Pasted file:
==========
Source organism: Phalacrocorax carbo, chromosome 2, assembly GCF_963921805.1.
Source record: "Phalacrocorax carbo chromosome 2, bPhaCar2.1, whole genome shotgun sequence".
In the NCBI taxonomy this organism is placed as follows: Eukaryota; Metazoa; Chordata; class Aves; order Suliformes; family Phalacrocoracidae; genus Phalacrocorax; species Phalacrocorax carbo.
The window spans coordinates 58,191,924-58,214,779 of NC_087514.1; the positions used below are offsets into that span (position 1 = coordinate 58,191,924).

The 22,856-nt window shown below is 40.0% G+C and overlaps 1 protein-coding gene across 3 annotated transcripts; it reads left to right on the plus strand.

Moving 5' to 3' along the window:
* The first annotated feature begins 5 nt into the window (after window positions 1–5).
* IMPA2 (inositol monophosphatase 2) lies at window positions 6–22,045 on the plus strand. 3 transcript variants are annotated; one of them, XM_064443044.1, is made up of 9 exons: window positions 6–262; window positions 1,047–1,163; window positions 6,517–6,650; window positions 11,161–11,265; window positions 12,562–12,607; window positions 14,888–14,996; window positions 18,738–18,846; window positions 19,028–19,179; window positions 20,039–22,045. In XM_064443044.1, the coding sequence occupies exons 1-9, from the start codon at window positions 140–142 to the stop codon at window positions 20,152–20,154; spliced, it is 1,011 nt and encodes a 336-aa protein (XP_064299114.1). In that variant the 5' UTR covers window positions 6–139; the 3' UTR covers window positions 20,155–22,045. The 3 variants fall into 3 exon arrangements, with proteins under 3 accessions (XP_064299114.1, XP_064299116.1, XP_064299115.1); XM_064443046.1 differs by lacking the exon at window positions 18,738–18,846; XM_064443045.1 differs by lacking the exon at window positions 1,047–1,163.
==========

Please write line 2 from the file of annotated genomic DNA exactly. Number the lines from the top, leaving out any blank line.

Source record: "Phalacrocorax carbo chromosome 2, bPhaCar2.1, whole genome shotgun sequence".